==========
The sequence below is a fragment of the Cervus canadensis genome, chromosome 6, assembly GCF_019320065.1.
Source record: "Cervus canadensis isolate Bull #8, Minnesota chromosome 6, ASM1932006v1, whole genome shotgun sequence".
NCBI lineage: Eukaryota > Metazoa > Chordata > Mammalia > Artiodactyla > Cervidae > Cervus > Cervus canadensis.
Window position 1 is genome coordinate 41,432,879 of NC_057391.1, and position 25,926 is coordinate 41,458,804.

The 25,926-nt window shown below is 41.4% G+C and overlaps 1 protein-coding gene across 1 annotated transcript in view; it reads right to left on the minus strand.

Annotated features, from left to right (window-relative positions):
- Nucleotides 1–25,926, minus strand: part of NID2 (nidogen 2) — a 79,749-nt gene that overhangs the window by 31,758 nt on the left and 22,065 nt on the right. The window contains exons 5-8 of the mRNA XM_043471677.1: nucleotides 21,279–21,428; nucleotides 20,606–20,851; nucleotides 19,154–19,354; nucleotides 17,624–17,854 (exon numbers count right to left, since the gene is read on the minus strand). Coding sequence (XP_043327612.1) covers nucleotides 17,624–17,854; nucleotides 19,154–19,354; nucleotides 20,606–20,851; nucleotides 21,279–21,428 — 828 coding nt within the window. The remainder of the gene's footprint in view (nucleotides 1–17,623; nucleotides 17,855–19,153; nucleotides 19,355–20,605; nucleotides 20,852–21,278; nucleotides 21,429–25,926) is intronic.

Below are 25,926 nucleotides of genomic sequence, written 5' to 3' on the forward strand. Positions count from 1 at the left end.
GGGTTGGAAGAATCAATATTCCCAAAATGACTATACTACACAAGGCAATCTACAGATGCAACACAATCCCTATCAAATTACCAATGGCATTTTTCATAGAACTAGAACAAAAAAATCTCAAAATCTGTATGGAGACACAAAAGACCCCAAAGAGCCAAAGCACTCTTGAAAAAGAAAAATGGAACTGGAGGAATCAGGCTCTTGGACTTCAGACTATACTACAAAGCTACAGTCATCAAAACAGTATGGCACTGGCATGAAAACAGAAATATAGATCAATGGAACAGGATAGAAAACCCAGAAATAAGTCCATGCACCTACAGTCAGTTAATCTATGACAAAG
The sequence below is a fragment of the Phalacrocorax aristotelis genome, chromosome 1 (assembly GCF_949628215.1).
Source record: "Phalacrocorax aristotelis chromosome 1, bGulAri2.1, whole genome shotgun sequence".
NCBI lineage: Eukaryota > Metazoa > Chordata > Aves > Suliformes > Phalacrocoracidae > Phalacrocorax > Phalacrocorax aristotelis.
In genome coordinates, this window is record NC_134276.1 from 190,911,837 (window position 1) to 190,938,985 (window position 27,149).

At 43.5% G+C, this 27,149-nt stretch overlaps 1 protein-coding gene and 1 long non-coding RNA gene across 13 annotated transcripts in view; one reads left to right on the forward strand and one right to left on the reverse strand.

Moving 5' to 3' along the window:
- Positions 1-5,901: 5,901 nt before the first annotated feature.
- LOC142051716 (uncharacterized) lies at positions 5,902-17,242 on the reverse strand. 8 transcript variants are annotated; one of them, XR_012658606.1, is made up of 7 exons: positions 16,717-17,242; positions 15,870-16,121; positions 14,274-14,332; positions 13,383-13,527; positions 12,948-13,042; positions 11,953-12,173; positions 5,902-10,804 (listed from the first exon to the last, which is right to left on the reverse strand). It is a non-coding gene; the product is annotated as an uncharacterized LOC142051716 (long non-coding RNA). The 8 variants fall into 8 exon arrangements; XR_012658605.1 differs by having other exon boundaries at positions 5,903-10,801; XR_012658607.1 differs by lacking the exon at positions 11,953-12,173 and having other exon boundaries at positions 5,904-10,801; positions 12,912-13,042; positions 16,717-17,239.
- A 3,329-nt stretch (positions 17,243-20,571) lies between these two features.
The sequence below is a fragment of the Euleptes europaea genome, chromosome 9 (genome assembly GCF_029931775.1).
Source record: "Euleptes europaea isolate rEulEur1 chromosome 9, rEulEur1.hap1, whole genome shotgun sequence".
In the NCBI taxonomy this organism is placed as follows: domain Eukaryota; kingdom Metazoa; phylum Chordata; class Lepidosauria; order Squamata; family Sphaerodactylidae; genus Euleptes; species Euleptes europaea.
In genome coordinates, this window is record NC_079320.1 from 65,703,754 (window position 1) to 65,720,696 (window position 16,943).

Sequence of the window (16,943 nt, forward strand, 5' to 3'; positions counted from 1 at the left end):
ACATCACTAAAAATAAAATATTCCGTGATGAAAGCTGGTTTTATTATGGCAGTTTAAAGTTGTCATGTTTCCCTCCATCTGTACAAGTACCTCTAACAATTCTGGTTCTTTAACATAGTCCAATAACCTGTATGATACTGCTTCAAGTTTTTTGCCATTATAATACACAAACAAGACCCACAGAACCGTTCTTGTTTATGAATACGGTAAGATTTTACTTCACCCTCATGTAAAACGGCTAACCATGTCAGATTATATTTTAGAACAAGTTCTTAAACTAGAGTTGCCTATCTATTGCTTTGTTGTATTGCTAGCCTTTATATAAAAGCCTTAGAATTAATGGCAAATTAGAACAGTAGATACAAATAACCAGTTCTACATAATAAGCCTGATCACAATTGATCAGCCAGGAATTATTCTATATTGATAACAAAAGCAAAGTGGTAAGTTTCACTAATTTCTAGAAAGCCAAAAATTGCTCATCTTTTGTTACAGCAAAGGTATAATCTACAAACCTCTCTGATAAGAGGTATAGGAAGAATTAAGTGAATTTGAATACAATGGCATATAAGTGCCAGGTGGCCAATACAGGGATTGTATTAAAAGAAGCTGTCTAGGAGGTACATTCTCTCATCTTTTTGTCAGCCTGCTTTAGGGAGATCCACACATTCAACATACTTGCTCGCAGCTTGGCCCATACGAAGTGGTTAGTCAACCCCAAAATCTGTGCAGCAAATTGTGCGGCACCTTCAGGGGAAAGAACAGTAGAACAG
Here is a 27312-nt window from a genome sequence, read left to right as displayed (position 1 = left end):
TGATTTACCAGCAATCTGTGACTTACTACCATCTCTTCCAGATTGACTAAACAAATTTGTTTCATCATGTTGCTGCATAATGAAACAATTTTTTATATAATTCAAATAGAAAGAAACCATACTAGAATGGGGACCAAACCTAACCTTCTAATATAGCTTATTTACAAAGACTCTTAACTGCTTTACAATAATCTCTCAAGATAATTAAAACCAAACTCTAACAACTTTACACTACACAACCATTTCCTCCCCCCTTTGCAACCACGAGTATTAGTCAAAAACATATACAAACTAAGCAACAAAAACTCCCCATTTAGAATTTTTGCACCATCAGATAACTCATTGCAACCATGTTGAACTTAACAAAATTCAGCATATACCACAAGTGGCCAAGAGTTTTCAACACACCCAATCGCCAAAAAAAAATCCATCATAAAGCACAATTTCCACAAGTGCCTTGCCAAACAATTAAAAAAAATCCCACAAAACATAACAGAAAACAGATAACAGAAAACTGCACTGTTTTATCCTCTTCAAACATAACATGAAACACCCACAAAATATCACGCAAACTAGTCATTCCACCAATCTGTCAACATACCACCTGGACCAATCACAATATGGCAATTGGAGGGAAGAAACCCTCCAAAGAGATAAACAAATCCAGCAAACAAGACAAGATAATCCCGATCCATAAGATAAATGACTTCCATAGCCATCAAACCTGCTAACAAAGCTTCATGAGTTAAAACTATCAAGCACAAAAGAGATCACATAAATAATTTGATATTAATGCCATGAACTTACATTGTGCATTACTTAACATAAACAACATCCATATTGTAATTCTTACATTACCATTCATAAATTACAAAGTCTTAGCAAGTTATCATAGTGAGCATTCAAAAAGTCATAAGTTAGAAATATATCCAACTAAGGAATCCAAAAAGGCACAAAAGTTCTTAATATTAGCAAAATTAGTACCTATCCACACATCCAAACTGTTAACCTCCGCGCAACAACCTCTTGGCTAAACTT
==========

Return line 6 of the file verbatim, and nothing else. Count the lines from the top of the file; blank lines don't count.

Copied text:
Annotated features, from left to right (window-relative positions):